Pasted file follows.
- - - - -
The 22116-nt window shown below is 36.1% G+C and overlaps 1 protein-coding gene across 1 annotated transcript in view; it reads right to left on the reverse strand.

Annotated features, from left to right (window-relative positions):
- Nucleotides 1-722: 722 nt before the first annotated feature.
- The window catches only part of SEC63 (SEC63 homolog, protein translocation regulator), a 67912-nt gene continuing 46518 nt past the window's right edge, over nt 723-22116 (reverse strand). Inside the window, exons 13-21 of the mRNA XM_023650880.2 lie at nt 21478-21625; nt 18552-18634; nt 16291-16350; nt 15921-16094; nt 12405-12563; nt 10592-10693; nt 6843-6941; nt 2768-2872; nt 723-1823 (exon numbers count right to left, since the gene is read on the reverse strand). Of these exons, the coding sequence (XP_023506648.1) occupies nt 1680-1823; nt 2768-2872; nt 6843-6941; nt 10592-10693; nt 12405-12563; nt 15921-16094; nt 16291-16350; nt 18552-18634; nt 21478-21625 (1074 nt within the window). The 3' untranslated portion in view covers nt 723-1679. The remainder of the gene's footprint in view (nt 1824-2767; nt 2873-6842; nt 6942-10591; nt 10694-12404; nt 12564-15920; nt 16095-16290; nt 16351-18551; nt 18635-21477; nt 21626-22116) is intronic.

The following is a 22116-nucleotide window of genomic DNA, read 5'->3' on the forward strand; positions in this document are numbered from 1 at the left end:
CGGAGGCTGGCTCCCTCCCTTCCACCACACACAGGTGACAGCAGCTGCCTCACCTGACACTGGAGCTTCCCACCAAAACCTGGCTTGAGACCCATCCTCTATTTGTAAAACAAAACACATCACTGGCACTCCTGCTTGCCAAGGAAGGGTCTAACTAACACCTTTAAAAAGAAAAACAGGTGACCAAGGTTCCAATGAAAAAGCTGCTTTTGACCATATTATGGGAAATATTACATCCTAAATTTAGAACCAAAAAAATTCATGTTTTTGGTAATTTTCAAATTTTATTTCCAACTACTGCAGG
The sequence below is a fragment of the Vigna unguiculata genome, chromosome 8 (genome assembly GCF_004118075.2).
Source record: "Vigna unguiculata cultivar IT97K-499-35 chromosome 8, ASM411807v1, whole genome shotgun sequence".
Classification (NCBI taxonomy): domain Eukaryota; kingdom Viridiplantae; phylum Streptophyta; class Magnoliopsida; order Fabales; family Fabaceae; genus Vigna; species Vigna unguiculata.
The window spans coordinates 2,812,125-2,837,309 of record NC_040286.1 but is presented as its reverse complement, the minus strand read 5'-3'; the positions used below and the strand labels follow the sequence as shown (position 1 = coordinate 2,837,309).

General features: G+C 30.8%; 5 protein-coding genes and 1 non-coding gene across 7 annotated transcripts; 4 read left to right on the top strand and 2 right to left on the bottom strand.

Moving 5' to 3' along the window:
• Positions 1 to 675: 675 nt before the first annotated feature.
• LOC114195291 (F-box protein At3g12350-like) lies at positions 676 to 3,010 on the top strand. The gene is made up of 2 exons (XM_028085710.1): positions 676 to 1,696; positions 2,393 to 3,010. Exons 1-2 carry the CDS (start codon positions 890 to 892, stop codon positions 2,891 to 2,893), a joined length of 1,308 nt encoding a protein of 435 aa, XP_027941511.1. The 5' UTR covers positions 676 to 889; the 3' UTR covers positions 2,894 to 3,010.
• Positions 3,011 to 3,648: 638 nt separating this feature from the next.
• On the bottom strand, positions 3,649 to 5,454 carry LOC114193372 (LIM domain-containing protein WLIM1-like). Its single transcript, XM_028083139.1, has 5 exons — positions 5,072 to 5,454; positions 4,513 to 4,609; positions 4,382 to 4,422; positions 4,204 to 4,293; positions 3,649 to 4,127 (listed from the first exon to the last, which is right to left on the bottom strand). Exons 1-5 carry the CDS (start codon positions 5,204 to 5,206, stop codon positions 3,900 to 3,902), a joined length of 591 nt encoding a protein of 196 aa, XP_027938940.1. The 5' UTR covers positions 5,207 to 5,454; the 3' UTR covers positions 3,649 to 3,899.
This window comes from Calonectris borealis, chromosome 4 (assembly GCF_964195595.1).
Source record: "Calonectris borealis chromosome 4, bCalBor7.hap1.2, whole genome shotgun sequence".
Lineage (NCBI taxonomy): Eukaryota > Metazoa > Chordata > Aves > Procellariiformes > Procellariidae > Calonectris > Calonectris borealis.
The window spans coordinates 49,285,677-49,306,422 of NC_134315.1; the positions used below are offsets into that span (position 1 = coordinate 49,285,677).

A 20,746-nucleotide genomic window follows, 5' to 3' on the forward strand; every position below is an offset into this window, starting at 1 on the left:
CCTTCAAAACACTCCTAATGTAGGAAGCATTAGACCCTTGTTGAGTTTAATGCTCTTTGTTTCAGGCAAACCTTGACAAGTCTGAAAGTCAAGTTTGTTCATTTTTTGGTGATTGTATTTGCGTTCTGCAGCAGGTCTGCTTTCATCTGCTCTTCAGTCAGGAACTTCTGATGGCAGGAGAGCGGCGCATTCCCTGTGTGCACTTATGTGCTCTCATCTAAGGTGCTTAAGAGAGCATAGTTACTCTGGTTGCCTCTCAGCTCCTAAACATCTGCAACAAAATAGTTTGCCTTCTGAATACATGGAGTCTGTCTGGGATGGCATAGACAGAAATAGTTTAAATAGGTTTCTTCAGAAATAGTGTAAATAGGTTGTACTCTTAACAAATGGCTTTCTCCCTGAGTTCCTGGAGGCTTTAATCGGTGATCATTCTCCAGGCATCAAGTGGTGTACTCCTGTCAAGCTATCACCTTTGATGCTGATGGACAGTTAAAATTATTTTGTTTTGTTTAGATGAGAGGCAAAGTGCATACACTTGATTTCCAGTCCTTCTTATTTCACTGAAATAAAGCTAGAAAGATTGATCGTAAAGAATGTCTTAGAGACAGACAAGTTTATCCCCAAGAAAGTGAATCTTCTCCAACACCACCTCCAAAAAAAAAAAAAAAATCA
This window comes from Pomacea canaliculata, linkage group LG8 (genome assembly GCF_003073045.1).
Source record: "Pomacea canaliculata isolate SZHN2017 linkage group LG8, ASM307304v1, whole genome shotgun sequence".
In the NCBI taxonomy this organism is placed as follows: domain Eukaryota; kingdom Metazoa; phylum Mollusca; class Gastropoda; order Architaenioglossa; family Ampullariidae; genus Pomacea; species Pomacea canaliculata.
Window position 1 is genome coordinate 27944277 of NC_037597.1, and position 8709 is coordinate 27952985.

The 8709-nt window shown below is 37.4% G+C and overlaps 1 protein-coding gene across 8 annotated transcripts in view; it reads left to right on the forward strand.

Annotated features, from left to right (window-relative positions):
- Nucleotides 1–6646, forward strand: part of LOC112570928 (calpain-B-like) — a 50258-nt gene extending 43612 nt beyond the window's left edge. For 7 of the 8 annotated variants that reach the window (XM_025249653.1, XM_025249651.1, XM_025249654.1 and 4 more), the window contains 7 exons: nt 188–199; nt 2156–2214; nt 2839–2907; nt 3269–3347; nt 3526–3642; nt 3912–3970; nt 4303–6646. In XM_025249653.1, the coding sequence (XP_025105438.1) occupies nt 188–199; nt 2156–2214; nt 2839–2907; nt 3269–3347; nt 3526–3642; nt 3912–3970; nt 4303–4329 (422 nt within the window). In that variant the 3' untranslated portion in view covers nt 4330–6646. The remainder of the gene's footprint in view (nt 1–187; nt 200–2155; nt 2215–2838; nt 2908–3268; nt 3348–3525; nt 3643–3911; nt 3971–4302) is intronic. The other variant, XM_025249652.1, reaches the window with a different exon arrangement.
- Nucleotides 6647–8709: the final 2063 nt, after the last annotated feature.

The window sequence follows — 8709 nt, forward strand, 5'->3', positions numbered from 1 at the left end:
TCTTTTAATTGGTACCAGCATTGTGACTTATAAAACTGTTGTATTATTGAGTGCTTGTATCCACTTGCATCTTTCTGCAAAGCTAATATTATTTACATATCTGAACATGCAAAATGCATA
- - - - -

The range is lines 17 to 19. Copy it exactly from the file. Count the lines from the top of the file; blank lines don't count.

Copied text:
This window comes from Calonectris borealis, chromosome 4 (assembly GCF_964195595.1).
Source record: "Calonectris borealis chromosome 4, bCalBor7.hap1.2, whole genome shotgun sequence".
Lineage (NCBI taxonomy): Eukaryota > Metazoa > Chordata > Aves > Procellariiformes > Procellariidae > Calonectris > Calonectris borealis.